I think that it might be helpful to have this post here as it helps explain some of the reasons for “bad prints” Those reasons are something that we address on a daily basis as part of our work…
Welcome to our working world - at work we spend a lot of time configuring resins to operate with different printers (often directly for the printer manufacturers). Those include Masked LCD, DLP and other printers that use a laser as the light source. The reality is that most resins (in fact almost all) are chemically configurable to work very well with different printer types. The base formulation for the resin remains consistent, its simply the components that alter how it cures (speed and depth of cure) that are varied between different types of printer.
In general terms a resin can be adopted to almost all printer types chemically. However the process is time consuming and lengthy. Utopia for us is when we can also alter the printer settings for time of exposure and the power is variable. Formlabs certainly is able to do that inhouse.
If we look at the resin cure then two things influence it, the first is how reactive it is, the second is how well it allows the UV energy to penetrate through the cured / uncured material (at a certain wavelength).
If the energy penetrates too far then different chemicals can be used to stop the penetration (we know these as light blockers) There are also available things known as light “absorbers”,
Light “blockers” and “absorbers” work in very different ways, generally the absorber takes the UV energy and changes it to heat (Remember the principle established by Émilie du Châtelet in about 1730, that energy cannot be destroyed or created, it can only be transformed or transferred from one form to another) The transfer from UV energy to heat energy is an undesirable effect for us as it leads to the warping of prints and effects the adhesion of the print to the build platform.
Light "blockers work in a very different way, that relies upon the fact that different photoinitiators work at different rates of efficiency dependent on the amount of energy at a set wavelength (in the case of the Form 2 and 3 around 405nm)
If that light was at a wavelength of say 450nm then the resin would not really cure.
Light blockers work by taking the energy that remains after the cure (polymerisation) has been effected at a certain depth of penetration and they fluoresce That takes the form of taking the 405nm energy and then transferring it form a visible glow at a different wavelength (in this case around 435 to 460nm) which is beyond the range for the photoinitiator to work efficiently.
Unfortunately the chemicals used to create colours (the pigments) are made up of materials that show very different characteristics (some absorb UV, some fluoresce, some do a little of both)…In practical terms this generates unique problems for each colour (and often varies dramatically from one pigment manufacturer to another - due to factors such as particle size, suspension or material used for the pigment) .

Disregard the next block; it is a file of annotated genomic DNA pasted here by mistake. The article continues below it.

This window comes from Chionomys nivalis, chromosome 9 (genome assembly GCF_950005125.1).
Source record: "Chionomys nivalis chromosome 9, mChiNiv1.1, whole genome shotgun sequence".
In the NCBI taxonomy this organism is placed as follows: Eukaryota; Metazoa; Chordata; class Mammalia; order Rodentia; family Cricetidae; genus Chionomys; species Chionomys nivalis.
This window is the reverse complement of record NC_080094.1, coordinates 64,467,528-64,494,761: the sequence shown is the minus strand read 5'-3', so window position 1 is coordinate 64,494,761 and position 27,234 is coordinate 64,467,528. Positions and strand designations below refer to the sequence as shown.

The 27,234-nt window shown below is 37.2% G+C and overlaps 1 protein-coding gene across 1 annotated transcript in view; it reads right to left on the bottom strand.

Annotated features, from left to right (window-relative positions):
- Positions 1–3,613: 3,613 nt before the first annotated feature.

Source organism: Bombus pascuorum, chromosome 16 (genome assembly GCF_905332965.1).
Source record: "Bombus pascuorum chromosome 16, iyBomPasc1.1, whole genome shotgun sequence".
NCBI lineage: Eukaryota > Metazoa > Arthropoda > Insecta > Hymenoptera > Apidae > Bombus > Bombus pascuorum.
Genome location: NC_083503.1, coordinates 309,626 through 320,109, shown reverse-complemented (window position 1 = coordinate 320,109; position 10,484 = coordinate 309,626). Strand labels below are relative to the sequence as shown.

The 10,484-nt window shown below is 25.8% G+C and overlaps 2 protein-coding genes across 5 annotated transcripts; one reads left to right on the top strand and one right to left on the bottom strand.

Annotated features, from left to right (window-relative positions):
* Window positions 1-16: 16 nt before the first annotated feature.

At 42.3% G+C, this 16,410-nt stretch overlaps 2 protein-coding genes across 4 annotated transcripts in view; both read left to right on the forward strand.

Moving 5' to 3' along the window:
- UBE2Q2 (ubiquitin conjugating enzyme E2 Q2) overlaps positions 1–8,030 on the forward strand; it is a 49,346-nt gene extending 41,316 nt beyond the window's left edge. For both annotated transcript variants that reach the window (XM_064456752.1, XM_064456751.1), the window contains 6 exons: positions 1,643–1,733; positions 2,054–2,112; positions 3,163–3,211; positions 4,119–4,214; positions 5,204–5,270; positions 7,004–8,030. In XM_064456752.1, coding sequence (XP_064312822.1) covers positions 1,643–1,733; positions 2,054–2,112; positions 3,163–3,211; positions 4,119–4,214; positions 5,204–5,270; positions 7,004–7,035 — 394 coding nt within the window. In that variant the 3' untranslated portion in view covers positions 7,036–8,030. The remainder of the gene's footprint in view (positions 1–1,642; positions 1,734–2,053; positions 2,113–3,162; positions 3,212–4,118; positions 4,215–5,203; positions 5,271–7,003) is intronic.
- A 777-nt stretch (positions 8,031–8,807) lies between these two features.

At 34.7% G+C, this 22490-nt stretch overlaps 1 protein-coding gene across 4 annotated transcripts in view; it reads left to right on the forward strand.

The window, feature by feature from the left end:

The chart below gives a little insight into just how complex this is:
The reality is that black is a particularly difficult colour (as is white - but for slightly different reasons), black generates a lot of heat when exposed to the UV energy source (due to the black pigment) and the depth of UV light energy penetration is much less than say a clear resin (or a blue pigmented resin). Its good to see that black now works well, that demonstrates that mechanically the Form 3 is a sound design (accurate).
I realise that the Form 3 uses a different laser (higher power) than the Form 2 and wonder about Formlabs intention to make all resins cross platform compatible (so they can be used on either Form 2 or Form 3) in reality thats unlikely to achieve best performance from the Form 3 (you would need to run the more powerful laser at lower speeds and power - which results in longer print times)
Hopefully Formlabs will see the light and optimise both the resin formulation AND the Form 3 profiles to take maximum advantage from its higher power laser… Rather than simply trying to match the Form 3 to Form 2 performance to suit the existing amounts of photoinitiators, light blockers / absorbers used in their resins for the Form2.
So to summarise:
To fully optimise a resin requires both alterations to the laser settings (and thus the amount of energy entering the resin at a point per unit of time) and also chemical optimisation. (pigment, photoinitiator and also the use of various light blockers.
For correct optimisation of the resin for maximum performance, the light blockers are a very important part, and a very small alteration (normally in the range of a few hundred parts per million of the actual light blocker chemical) can make huge differences in how the material cures. Of equal importance is the correct amount of photoinitiator, too much and the material becomes brittle and may suffer with uncontrollable light bleed (the overgrowth, especially in the Z plane), Too little photoinitiator and the print is soft and often with very poor adhesion to the build plate. Both have an interaction dependent on timings and speed at which the UV is applied (at a certain wavelength or range of wave lengths). (think units of UV power x area applied to times the length of time the energy is applied - we normally measure that as (mw/cm2) x time to achieve desired cure )